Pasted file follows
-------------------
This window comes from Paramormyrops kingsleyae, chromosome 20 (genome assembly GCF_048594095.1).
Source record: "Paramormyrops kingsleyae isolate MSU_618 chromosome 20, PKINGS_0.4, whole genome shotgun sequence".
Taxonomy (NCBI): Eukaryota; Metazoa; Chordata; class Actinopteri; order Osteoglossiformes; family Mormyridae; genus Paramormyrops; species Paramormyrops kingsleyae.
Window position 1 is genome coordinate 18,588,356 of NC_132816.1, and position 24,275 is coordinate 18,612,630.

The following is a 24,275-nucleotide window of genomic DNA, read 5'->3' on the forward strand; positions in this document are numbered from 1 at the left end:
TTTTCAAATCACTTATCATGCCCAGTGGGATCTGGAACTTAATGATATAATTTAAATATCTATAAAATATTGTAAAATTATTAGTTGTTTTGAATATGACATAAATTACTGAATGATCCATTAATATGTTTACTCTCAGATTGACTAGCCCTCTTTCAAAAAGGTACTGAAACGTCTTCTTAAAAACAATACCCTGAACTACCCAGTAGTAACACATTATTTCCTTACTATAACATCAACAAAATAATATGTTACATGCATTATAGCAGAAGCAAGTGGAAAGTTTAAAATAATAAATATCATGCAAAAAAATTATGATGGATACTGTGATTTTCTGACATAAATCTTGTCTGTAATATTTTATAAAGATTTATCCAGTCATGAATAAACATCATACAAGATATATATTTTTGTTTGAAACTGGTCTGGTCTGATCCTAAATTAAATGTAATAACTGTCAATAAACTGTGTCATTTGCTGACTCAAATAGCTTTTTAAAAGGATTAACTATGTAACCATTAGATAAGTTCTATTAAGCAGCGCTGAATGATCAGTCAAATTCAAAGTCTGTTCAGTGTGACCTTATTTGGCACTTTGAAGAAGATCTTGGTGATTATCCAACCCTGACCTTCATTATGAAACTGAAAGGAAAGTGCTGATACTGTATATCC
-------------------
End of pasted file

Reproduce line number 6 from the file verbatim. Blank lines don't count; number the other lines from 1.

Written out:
TTTTCAAATCACTTATCATGCCCAGTGGGATCTGGAACTTAATGATATAATTTAAATATCTATAAAATATTGTAAAATTATTAGTTGTTTTGAATATGACATAAATTACTGAATGATCCATTAATATGTTTACTCTCAGATTGACTAGCCCTCTTTCAAAAAGGTACTGAAACGTCTTCTTAAAAACAATACCCTGAACTACCCAGTAGTAACACATTATTTCCTTACTATAACATCAACAAAATAATATGTTACATGCATTATAGCAGAAGCAAGTGGAAAGTTTAAAATAATAAATATCATGCAAAAAAATTATGATGGATACTGTGATTTTCTGACATAAATCTTGTCTGTAATATTTTATAAAGATTTATCCAGTCATGAATAAACATCATACAAGATATATATTTTTGTTTGAAACTGGTCTGGTCTGATCCTAAATTAAATGTAATAACTGTCAATAAACTGTGTCATTTGCTGACTCAAATAGCTTTTTAAAAGGATTAACTATGTAACCATTAGATAAGTTCTATTAAGCAGCGCTGAATGATCAGTCAAATTCAAAGTCTGTTCAGTGTGACCTTATTTGGCACTTTGAAGAAGATCTTGGTGATTATCCAACCCTGACCTTCATTATGAAACTGAAAGGAAAGTGCTGATACTGTATATCC